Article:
A congenital syndrome with growth and mental
retardation, feeding difficulties, digital anomalies, and coarse facies.
Fifth Digit Syndrome; Dwarfism-Onychodysplasia Syndrome;
Short Stature-Onychodysplasia Syndrome.
First described by Grange S. Coffin, an American
pediatrician, and Evelyn Siris, an American radiologist, in 1970. To avoid
confusion with the Coffin Siris Wegienka Syndrome, it was decided to name
the latter syndrome Coffin-Lowry Syndrome (after Robert Brian Lowry, a
British medical geneticist, who described a fourth family with the findings
of Coffin-Siris-Wegienka Syndrome in 1971).
Since its first description, approximately 65 cases have
been reported. The male-to-female ratio is approximately 1:4.
The mode of inheritance is uncertain, but
is most likely autosomal dominant. However, a case
has been made suggesting autosomal recessive inheritance. It remains
possible that inheritance may not be mendelian in nature. The genetic defect
is thought to be in the 7q32-q34 region.
Based on the clinical findings of developmental delay,
mental retardation, hypoplasia of the fifth digit nail and terminal phalanges
of hands and feet, sparse scalp hair, bushy eyebrows, wide mouth, hirsutism,
and prominent or hypertrophied lips.
The constant finding is absence or hypoplasia of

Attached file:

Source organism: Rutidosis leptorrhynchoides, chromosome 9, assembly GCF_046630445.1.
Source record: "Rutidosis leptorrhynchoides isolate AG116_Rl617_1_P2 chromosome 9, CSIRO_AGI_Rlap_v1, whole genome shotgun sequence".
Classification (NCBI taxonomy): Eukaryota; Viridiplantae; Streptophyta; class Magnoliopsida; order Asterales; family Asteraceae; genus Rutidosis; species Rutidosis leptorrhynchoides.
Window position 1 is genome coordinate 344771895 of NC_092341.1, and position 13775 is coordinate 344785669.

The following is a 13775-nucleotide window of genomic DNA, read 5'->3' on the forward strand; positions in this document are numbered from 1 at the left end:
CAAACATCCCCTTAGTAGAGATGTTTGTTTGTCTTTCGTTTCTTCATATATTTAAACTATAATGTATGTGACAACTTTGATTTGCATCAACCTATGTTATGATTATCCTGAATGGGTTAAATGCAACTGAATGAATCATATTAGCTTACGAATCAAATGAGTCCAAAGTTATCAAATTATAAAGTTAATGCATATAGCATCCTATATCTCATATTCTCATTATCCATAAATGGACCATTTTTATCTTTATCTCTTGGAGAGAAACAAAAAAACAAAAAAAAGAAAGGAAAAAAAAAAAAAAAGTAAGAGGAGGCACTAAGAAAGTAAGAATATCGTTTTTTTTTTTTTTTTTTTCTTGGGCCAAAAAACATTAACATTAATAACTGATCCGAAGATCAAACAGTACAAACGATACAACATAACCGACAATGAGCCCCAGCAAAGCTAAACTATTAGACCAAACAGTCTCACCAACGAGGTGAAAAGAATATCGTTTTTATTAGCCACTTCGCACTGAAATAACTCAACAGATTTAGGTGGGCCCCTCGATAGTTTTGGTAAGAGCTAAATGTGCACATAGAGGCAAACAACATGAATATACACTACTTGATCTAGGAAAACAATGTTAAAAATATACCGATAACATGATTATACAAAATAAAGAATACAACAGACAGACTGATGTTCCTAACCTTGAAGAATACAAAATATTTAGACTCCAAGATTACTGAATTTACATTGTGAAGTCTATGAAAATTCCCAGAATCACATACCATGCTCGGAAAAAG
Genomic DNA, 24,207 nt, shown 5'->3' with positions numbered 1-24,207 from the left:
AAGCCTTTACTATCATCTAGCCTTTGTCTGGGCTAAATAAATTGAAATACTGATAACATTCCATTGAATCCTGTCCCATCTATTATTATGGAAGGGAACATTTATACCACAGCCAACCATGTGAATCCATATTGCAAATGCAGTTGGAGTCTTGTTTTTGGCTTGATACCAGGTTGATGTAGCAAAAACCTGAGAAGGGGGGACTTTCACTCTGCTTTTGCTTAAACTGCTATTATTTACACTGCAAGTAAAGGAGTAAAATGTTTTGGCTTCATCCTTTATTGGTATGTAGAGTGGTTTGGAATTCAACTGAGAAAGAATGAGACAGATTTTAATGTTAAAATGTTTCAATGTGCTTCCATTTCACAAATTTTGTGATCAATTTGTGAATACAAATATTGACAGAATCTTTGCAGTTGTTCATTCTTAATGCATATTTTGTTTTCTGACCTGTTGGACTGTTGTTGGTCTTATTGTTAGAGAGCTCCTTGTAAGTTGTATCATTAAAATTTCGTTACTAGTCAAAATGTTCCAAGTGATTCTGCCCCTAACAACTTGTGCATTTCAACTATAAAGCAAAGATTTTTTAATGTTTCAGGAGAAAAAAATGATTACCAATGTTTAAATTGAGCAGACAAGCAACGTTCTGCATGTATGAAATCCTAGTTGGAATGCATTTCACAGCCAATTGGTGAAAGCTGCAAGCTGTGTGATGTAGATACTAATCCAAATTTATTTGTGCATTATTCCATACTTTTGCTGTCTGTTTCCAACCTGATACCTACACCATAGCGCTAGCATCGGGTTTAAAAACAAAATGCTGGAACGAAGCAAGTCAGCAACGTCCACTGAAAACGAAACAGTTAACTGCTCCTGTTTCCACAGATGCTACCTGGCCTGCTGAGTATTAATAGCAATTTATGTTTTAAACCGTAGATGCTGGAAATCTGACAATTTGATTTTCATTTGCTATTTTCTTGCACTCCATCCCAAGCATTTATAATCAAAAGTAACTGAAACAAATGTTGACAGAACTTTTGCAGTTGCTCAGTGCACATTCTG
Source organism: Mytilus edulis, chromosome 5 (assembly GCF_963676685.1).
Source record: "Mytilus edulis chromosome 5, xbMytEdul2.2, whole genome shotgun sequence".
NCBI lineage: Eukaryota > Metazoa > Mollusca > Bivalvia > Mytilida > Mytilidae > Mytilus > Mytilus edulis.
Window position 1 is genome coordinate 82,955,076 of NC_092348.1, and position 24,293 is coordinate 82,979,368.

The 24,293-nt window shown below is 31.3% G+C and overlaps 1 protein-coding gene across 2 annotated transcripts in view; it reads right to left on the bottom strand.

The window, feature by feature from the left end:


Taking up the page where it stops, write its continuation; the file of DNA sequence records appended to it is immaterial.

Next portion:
the distal and middle phalanges, especially those of the fifth digits of the
hands and/or feet with aplasia/hypoplasia of the nail of the fifth digit
(other digits may also be affected). The other main features that have been
reported are low birth weight, failure to thrive (poor sucking and feeding
difficulties), and recurrent respiratory tract
infections. Central nervous system anomalies may include microcephaly,
generalized hypotonia, developmental delay, and mild-to-moderate mental
retardation, Dandy-Walker Malformation, hypoplasia/aplasia of the
corpus callosum, and abnormal and ectopic cerebellar nuclei. Sparse scalp
hair, long eyelashes, and bushy eyebrows contrast with hirsutism. In
addition, a wide mouth with prominent or thick lips, choanal atresia, flat
nasal bridge, anteverted and wide nasal tip, and high arched palate
(occasionally with cleft) are often present. Occasionally, ptosis, short
philtrum, and macroglossia occur. Short stature with vertebral anomalies
(kyphosis, scoliosis, spina bifida occulta, sacral dimple), joint laxity,
small patellae, and delayed bone age are fairly frequent. A variety of
associated cardiac defects have been described, including patent foramen
ovale, tetralogy of Fallot, atrial and ventricular septal defects, patent
ductus arteriosus, pulmonary stenosis, and persistent left superior vena
cava. Diaphragmatic hernia has been reported in a few patients. Urogenital
anomalies, such as hydronephrosis, congenital micro-ureters with stenosis at
the vesicoureteral junction, ectopic, small, or fused kidneys,
cryptorchidism, hypospadias, and uterus aplasia have been described. Ocular
anomalies are common and may include myopia, astigmatism, strabismus,
nystagmus, and tear duct anomalies. Mild-to-severe hearing loss is frequent.
Besides cardiac surgery, these patients often present for umbilical
and/or inguinal hernia repair. Recurrent infections (upper respiratory
tract, pneumonia, otitis media) are an ongoing issue in these patients. In a
subset of patients, recurrent hypoglycemic attacks, gastric outlet
obstruction, intestinal malrotation, and intussusception have been